NFTs and art: a journey into the world of cryptoart and its legal issues

We analyze the impact of NFTs in the art industry and how to address their legal issues and exploit their market potential.

We have already discussed in a previous article what NFTs are, which have achieved considerable renown in the art world. In fact, over the past year, so-called “cryptoart” (or crypto art) – i.e. digital artworks sold through NFTs – has become a real hype, reaching one of its peaks last March, with Christie’s auction of Beeple’s “Everydays: the first 5000 days,” a collage composed of 5,000 images, selling for $69.3 million.

While NFTs have the potential to be a disruptive technology, it’s not yet clear whether they will truly revolutionize the art world or be a temporary fad.  In any case, when approaching this technology, it is important for investors, collectors, and artists to keep a few legal issues in mind.

First, it is crucial to note that NFTs provide reliable information solely with respect to what is on the blockchain, but nothing says about the authenticity of the underlying asset.  In other words, the NFT does not “certify” that the asset corresponding to it is an original, nor that the token issuer is actually the owner of the relevant intellectual property rights.

This issue, in fact, has already emerged in a recent case, where the online sale, through the OpenSea platform, of Jean-Michel Basquiat’s drawing “Free Comb with Pagoda” together with an associated NFT, was first announced and then canceled, due to the opposition of the artist’s estate.  The sale announcement not only guaranteed the authenticity of the physical work (and therefore also of the token) but also stated that anyone who purchased the NFT would even have the right to destroy the physical work associated with it.  However, the artist’s foundation announced that the owner of the design, who had created the NFT, did not actually own the exploitation rights of the work and, consequently, had no right to tokenize and auction either the design or the associated NFT.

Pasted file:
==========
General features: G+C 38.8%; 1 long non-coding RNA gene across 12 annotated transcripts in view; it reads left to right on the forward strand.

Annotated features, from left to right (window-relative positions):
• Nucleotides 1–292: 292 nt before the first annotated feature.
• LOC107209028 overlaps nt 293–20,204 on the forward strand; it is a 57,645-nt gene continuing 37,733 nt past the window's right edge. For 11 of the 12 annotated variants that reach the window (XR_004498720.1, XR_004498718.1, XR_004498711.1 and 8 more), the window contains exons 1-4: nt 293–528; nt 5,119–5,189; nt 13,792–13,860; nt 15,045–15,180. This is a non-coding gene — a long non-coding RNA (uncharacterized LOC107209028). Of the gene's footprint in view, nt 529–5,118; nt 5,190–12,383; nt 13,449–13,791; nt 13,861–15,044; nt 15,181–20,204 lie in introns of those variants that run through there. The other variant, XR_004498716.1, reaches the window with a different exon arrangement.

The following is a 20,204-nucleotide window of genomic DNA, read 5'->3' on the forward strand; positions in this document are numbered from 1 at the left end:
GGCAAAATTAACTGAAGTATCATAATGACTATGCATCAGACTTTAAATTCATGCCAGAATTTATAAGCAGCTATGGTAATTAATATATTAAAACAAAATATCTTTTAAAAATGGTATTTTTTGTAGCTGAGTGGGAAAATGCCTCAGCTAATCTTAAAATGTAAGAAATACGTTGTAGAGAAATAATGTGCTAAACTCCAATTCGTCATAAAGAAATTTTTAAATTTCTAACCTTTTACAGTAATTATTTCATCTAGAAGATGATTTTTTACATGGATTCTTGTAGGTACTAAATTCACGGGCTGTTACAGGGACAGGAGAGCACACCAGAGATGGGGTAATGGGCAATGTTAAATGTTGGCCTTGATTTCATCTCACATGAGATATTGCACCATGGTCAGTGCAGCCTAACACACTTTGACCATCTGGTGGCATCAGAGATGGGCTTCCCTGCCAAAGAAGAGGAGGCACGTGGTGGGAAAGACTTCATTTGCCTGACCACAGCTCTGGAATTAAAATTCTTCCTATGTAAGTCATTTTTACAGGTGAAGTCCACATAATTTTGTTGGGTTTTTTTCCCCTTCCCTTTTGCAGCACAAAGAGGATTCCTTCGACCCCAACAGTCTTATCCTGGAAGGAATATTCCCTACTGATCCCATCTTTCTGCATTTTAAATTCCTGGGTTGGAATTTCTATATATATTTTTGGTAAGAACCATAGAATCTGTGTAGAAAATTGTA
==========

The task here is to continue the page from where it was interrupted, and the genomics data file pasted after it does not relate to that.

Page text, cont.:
The reason for this is that the exploitation rights of works of art are not automatically transferred to the buyer at the moment of purchase.  In Italy, for example, art. 109 of the copyright law clearly states that exploitation rights, which include the reproduction of the work, i.e. the multiplication of all or part of the work into copies, belong exclusively to the author and are not transferred with the sale of the work unless otherwise agreed in writing.

This rule applies, of course, to NFTs as well, with the effect that (i) the only parties authorized to transfer a given physical work as a token are the holders of the relevant exploitation rights, i.e., the artist, his Estate, or the owner of the work (provided that such rights have been expressly assigned to him); and (ii) when purchasing an NFT, it is important to be aware that ownership of the token does not translate into ownership of the underlying original work’s exploitation rights.

Another feature of NFT technology is that it allows conditions to be established for the resale of works of art in the secondary market.  In fact, NFTs can be sold by way of smart contracts, where artists can enter a predetermined resale royalty that is automatically applied to each subsequent resale of the asset on the secondary market.

In this way, even US artists – who are not normally entitled to the so-called droit de suit, as it is not regulated by US copyright law – can enjoy it.  In Europe, this is not new, since the droit de suite was introduced by Directive 2001/84/EC, whereby artists are normally required to receive a percentage of the resale price obtained on the secondary market through sales managed by professionals, such as auction houses, galleries, etc.  However, although smart contracts are transnational, many are structured in relation to a specific platform, with the effect that only royalties relating to resales made on the same platform where the original NFT was sold will be counted.

In the coming weeks, the professionals at law firm DLA Piper will continue to publish the series of articles on the legal issues of NFTs covering art, music and other areas of interest. In that context, don’t miss the article “What are NFTs: speculative bubble or next digital revolution?“.

Image courtesy id-iom

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Lara Mastrangelo

I work in the Intellectual Property & Technology department at the law firm DLA Piper in Italy where I specialized in copyright, trademark, and patent law, as well as any aspect pertaining to intellectual property law.

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